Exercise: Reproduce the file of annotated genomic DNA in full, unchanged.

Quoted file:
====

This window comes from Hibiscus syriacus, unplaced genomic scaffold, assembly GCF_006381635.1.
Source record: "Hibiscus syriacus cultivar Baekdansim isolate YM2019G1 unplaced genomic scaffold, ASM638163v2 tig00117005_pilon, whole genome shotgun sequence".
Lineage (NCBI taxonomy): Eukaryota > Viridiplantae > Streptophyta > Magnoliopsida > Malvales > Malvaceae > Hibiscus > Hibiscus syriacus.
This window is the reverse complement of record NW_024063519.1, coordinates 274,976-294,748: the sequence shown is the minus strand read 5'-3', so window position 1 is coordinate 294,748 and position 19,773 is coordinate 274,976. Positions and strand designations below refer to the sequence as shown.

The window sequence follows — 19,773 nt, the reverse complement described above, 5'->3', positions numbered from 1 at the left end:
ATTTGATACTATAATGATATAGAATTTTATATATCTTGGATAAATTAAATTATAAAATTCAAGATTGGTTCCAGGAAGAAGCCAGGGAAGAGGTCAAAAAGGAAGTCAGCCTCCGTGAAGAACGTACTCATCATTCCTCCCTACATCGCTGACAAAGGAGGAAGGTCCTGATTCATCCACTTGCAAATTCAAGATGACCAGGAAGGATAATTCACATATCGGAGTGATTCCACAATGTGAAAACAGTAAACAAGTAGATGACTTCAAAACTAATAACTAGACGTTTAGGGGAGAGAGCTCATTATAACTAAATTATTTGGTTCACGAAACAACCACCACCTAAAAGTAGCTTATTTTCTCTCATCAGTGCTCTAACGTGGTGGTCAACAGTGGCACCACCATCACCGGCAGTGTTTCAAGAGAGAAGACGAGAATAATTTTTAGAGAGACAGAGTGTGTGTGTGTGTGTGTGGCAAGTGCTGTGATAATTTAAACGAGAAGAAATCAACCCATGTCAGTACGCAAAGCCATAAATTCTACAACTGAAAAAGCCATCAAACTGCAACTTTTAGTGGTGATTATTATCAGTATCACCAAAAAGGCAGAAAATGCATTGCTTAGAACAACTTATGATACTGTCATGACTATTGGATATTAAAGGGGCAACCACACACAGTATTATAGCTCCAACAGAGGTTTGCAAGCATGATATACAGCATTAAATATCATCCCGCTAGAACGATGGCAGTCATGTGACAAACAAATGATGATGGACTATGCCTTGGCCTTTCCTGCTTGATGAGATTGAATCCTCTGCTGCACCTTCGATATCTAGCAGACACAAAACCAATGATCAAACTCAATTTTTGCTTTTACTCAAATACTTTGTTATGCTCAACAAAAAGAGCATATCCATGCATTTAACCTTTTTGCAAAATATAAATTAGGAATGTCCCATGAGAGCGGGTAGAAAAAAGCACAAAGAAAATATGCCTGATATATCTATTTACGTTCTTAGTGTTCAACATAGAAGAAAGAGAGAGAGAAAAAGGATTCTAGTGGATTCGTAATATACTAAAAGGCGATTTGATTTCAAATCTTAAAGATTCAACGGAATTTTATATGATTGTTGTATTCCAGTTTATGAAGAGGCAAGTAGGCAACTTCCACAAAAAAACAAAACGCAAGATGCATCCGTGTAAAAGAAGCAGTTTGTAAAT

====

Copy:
This window comes from Hibiscus syriacus, unplaced genomic scaffold, assembly GCF_006381635.1.
Source record: "Hibiscus syriacus cultivar Baekdansim isolate YM2019G1 unplaced genomic scaffold, ASM638163v2 tig00117005_pilon, whole genome shotgun sequence".
Lineage (NCBI taxonomy): Eukaryota > Viridiplantae > Streptophyta > Magnoliopsida > Malvales > Malvaceae > Hibiscus > Hibiscus syriacus.
This window is the reverse complement of record NW_024063519.1, coordinates 274,976-294,748: the sequence shown is the minus strand read 5'-3', so window position 1 is coordinate 294,748 and position 19,773 is coordinate 274,976. Positions and strand designations below refer to the sequence as shown.

The window sequence follows — 19,773 nt, the reverse complement described above, 5'->3', positions numbered from 1 at the left end:
ATTTGATACTATAATGATATAGAATTTTATATATCTTGGATAAATTAAATTATAAAATTCAAGATTGGTTCCAGGAAGAAGCCAGGGAAGAGGTCAAAAAGGAAGTCAGCCTCCGTGAAGAACGTACTCATCATTCCTCCCTACATCGCTGACAAAGGAGGAAGGTCCTGATTCATCCACTTGCAAATTCAAGATGACCAGGAAGGATAATTCACATATCGGAGTGATTCCACAATGTGAAAACAGTAAACAAGTAGATGACTTCAAAACTAATAACTAGACGTTTAGGGGAGAGAGCTCATTATAACTAAATTATTTGGTTCACGAAACAACCACCACCTAAAAGTAGCTTATTTTCTCTCATCAGTGCTCTAACGTGGTGGTCAACAGTGGCACCACCATCACCGGCAGTGTTTCAAGAGAGAAGACGAGAATAATTTTTAGAGAGACAGAGTGTGTGTGTGTGTGTGTGGCAAGTGCTGTGATAATTTAAACGAGAAGAAATCAACCCATGTCAGTACGCAAAGCCATAAATTCTACAACTGAAAAAGCCATCAAACTGCAACTTTTAGTGGTGATTATTATCAGTATCACCAAAAAGGCAGAAAATGCATTGCTTAGAACAACTTATGATACTGTCATGACTATTGGATATTAAAGGGGCAACCACACACAGTATTATAGCTCCAACAGAGGTTTGCAAGCATGATATACAGCATTAAATATCATCCCGCTAGAACGATGGCAGTCATGTGACAAACAAATGATGATGGACTATGCCTTGGCCTTTCCTGCTTGATGAGATTGAATCCTCTGCTGCACCTTCGATATCTAGCAGACACAAAACCAATGATCAAACTCAATTTTTGCTTTTACTCAAATACTTTGTTATGCTCAACAAAAAGAGCATATCCATGCATTTAACCTTTTTGCAAAATATAAATTAGGAATGTCCCATGAGAGCGGGTAGAAAAAAGCACAAAGAAAATATGCCTGATATATCTATTTACGTTCTTAGTGTTCAACATAGAAGAAAGAGAGAGAGAAAAAGGATTCTAGTGGATTCGTAATATACTAAAAGGCGATTTGATTTCAAATCTTAAAGATTCAACGGAATTTTATATGATTGTTGTATTCCAGTTTATGAAGAGGCAAGTAGGCAACTTCCACAAAAAAACAAAACGCAAGATGCATCCGTGTAAAAGAAGCAGTTTGTAAAT